Movie Review

Michael Keaton bites into one of his meatiest roles

Michael Keaton stars as Ray Kroc in “The Founder.”
Daniel McFadden/The Weinstein Company
Michael Keaton stars as Ray Kroc in “The Founder.”

Behind every great fortune is a crime. That’s the underlying theme of “The Founder,” a juicy, acrid bio-pic about Ray Kroc, the man who put a McDonald’s restaurant on every other corner in America.

Torn between admiration and horror, John Lee Hancock’s film gives Michael Keaton one of his trickiest roles to date, as Kroc, and the movie stands as that rare beast, a business melodrama, with the plot turning on contractual betrayals and corporate chicanery that reflect for better and worse on the principle players. It only sounds dull if you’re not a grown-up; in fact, “The Founder” is close to a great American distress story.

That Kroc’s last name is not McDonald was and is very much the point. “The Founder” begins in 1954 as the not terribly successful Midwestern milkshake-mixer salesman gets a big order from a burger stand in California and drives out on a whim to see what’s what. There he finds two brothers, Dick and Mac McDonald (Nick Offerman and John Carroll Lynch), who have quietly and efficiently revolutionized the drive-up restaurant into a walk-up Valhalla. They sell only three things: burgers, fries, soft drinks. The food comes ridiculously fast — in 1954 this is a novelty — and it’s good. Ray wants in.


Kroc isn’t the first person to franchise a McDonald’s, but he sees the big picture, and when he looks at Dick’s model of a restaurant with golden arches, he starts twitching with the fervor of a true believer. With a script written by Robert D. Siegel (“The Wrestler,” “Big Fan”), “The Founder” has a finely tuned ear for the lyricism of the entrepreneur. A flashback sequence in which the brothers relate how they laid out the design for their perfect kitchen on a tennis court is a bravura moment — you get hungry just listening to them.

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Kroc’s an entrepreneur, too, but one obsessed with winning rather than simply turning out a good burger. He goes back to the Midwest, starts sprouting McDonald’s franchises like mushrooms, and while the brothers reap the benefits, they’re increasingly left out of the loop; it’s only a matter of time before they’re lunch meat. Keaton bites into the role with gusto — his Ray Kroc knows he’s a crock, a Willy Loman who got lucky, but he lives for the hustle and he only respects those who value it too. Not his sad, social-climbing wife (Laura Dern), but certainly Harry Sonneborn (B.J. Novak), who shows Kroc that the real money’s not in burgers but in real estate, and maybe Joan (Linda Cardellini), who’s married to a business partner (Patrick Wilson) but is drawn to the guy with the biggest vision.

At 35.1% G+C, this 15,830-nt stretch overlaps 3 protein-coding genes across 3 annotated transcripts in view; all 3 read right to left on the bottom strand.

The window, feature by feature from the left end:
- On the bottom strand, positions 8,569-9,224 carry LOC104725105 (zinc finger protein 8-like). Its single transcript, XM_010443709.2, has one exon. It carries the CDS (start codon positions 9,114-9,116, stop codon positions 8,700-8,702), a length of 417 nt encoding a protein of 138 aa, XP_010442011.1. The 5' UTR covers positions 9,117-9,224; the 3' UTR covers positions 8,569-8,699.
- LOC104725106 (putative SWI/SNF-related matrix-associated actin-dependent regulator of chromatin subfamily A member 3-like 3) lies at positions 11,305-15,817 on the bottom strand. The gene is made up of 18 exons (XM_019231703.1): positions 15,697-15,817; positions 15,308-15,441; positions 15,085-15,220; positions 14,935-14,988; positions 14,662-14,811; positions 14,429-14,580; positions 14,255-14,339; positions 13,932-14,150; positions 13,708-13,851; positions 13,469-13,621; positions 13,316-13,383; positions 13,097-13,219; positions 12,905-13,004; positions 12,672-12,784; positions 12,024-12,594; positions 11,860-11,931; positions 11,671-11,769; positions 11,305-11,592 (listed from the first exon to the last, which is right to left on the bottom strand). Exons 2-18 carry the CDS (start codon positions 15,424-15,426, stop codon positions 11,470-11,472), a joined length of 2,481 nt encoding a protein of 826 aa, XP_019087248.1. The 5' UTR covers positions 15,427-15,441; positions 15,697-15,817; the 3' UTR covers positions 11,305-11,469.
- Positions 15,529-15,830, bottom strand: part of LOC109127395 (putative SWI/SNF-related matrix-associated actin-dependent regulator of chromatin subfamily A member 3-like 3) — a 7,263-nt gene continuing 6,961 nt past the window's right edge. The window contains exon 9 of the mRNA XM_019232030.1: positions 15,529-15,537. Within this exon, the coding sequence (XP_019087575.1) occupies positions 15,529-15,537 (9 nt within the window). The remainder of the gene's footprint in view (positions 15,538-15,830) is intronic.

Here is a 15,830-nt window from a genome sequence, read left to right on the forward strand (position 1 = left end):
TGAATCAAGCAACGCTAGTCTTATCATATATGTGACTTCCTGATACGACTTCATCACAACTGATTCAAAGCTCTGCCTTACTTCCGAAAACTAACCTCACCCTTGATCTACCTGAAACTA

“There’s nothing more common than an unsuccessful man with talent.” Ray Kroc said that in life and he says it in the movie, and “The Founder” — its title dripping with the special sauce of irony — acknowledges that the only reason Dick and Mac McDonald lost control of their brilliant idea is that they were better restaurateurs and worse businessmen than the shark across the table. They had the recipe, though, and they had the name. “It’s the sound of America,” Ray crows about that name toward the end of the movie, knowing that no one would ever, ever want to eat at Kroc’s.

“The Founder” is a solid, smart, worthwhile film and the only remaining mystery is why the Weinstein Company is burying it with a quiet January release rather than pushing its much-loved star into the awards race with the usual fanfare. Does the company not want to release a movie (semi-)critical of an American business titan in the era of Trump’s ascension? Are they afraid of a red state pushback? They shouldn’t be.

The movie regards its hero with the wary awe reserved for apex predators, and it invites us to wonder whether it’s possible to mass-market quality or merely the idea of it. “The Founder” is fast food for thought.



Directed by John Lee Hancock. Written by Robert D. Siegel. Starring Michael Keaton, Nick Offerman, John Carroll Lynch, Laura Dern, Linda Cardellini. At Boston Common, Kendall Square, West Newton, suburbs. 115 minutes. PG-13 (brief strong language).

Ty Burr can be reached at Follow him on Twitter @tyburr.